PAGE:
Dobbs told investigators he had killed Fritch, but that it hadn’t been the “real Kirsten,” according to a probable cause affidavit.
Fritch died in November 2016 of multiple stab wounds.
Police found Fritch’s body Nov. 10 in a wooded area near Shenanigans Sports Bar in Texas City after a days-long search that started in Baytown after Fritch’s mother and sister were found dead in their home.
A torrential early morning rain storm swamped Texas City on Tuesday morning, forcing schools to close, damaging the community college and flooding some homes in the city.
Arriving near the anniversaries of Hurricane Ike and Hurricane Harvey, and with tropical storms lining up in the Atlantic Ocean, the rainy weather stressed local residents and reminded them that damage can come quickly during peak hurricane season.
The heaviest rains began over Galveston County just before 3 a.m., and prompted a flash flood warning for eastern and southern parts of the mainland about 5 a.m.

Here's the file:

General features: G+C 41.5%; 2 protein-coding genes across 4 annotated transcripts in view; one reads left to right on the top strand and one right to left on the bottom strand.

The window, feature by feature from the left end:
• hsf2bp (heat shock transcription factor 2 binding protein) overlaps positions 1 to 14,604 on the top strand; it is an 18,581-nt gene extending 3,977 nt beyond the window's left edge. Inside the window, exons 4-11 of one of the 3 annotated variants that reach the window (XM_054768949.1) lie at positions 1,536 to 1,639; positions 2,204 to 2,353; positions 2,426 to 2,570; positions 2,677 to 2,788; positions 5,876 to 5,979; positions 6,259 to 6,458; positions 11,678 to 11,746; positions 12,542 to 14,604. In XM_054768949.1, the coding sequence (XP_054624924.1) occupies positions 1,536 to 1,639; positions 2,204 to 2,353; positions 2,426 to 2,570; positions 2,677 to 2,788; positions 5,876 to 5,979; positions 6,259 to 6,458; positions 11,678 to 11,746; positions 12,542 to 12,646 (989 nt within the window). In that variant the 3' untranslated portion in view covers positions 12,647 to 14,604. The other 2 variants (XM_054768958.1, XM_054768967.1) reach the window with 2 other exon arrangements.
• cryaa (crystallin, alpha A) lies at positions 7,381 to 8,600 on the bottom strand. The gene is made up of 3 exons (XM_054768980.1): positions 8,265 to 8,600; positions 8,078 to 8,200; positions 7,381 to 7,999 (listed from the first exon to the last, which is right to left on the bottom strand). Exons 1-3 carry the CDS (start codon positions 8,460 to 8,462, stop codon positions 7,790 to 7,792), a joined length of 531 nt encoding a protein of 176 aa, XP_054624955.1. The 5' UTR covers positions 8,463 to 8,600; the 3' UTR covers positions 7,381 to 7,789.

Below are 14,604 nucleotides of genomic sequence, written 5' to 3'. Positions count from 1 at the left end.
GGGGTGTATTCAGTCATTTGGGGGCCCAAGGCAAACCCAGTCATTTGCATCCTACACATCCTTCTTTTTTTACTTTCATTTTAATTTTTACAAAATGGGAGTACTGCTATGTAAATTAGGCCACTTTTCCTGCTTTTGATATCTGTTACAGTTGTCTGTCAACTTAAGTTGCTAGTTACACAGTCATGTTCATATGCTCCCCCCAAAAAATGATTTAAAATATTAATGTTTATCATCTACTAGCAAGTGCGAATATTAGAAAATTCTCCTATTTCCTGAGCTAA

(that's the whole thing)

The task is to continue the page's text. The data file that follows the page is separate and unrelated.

Parts of Galveston County saw as much as 10 inches of rain during the morning, with the hardest rainfalls happening in the Texas City and La Marque areas.
The rain flooded roadways, including FM 1765. Texas City Independent School District canceled classes for the day — citing forecasts of persistent rain.
“We didn’t want people to get here and not be able to get home,” district spokeswoman Melissa Tortorici said.
Texas City Mayor Matt Doyle called the event a “tough rain.”
The city evacuated one couple from a home, and performed a handful of vehicle rescues in the morning, officials said.